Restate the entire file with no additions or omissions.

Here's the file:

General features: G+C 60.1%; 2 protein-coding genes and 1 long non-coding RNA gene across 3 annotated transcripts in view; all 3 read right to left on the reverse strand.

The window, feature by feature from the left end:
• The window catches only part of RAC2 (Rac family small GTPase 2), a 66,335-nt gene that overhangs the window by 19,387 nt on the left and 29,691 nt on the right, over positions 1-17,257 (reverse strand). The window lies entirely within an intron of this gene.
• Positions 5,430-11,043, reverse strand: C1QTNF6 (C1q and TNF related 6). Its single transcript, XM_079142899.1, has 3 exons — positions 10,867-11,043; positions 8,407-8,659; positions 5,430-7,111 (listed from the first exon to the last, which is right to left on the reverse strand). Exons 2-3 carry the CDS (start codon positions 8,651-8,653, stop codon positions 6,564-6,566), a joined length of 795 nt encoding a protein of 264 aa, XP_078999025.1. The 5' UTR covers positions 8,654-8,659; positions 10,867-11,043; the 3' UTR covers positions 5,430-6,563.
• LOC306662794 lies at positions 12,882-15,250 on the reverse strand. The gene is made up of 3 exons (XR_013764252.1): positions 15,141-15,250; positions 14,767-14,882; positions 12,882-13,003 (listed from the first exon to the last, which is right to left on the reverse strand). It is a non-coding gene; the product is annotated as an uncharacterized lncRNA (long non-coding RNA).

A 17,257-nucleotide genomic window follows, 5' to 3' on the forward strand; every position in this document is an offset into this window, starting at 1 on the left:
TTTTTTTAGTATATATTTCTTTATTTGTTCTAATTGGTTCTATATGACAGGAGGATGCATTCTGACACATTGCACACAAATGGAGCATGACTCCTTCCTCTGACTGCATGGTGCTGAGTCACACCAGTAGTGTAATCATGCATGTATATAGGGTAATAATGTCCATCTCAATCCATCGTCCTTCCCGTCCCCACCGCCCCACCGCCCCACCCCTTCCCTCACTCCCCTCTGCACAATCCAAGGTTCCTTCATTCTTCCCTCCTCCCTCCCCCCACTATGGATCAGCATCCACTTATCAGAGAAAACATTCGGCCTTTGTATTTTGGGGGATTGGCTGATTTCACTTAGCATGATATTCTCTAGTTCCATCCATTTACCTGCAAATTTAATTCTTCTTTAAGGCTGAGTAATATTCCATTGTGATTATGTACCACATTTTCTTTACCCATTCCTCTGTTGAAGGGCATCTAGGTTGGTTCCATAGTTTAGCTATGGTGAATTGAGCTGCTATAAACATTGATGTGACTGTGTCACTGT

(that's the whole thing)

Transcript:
General features: G+C 60.1%; 2 protein-coding genes and 1 long non-coding RNA gene across 3 annotated transcripts in view; all 3 read right to left on the reverse strand.

The window, feature by feature from the left end:
• The window catches only part of RAC2 (Rac family small GTPase 2), a 66,335-nt gene that overhangs the window by 19,387 nt on the left and 29,691 nt on the right, over positions 1-17,257 (reverse strand). The window lies entirely within an intron of this gene.
• Positions 5,430-11,043, reverse strand: C1QTNF6 (C1q and TNF related 6). Its single transcript, XM_079142899.1, has 3 exons — positions 10,867-11,043; positions 8,407-8,659; positions 5,430-7,111 (listed from the first exon to the last, which is right to left on the reverse strand). Exons 2-3 carry the CDS (start codon positions 8,651-8,653, stop codon positions 6,564-6,566), a joined length of 795 nt encoding a protein of 264 aa, XP_078999025.1. The 5' UTR covers positions 8,654-8,659; positions 10,867-11,043; the 3' UTR covers positions 5,430-6,563.
• LOC306662794 lies at positions 12,882-15,250 on the reverse strand. The gene is made up of 3 exons (XR_013764252.1): positions 15,141-15,250; positions 14,767-14,882; positions 12,882-13,003 (listed from the first exon to the last, which is right to left on the reverse strand). It is a non-coding gene; the product is annotated as an uncharacterized lncRNA (long non-coding RNA).

A 17,257-nucleotide genomic window follows, 5' to 3' on the forward strand; every position in this document is an offset into this window, starting at 1 on the left:
TTTTTTTAGTATATATTTCTTTATTTGTTCTAATTGGTTCTATATGACAGGAGGATGCATTCTGACACATTGCACACAAATGGAGCATGACTCCTTCCTCTGACTGCATGGTGCTGAGTCACACCAGTAGTGTAATCATGCATGTATATAGGGTAATAATGTCCATCTCAATCCATCGTCCTTCCCGTCCCCACCGCCCCACCGCCCCACCCCTTCCCTCACTCCCCTCTGCACAATCCAAGGTTCCTTCATTCTTCCCTCCTCCCTCCCCCCACTATGGATCAGCATCCACTTATCAGAGAAAACATTCGGCCTTTGTATTTTGGGGGATTGGCTGATTTCACTTAGCATGATATTCTCTAGTTCCATCCATTTACCTGCAAATTTAATTCTTCTTTAAGGCTGAGTAATATTCCATTGTGATTATGTACCACATTTTCTTTACCCATTCCTCTGTTGAAGGGCATCTAGGTTGGTTCCATAGTTTAGCTATGGTGAATTGAGCTGCTATAAACATTGATGTGACTGTGTCACTGT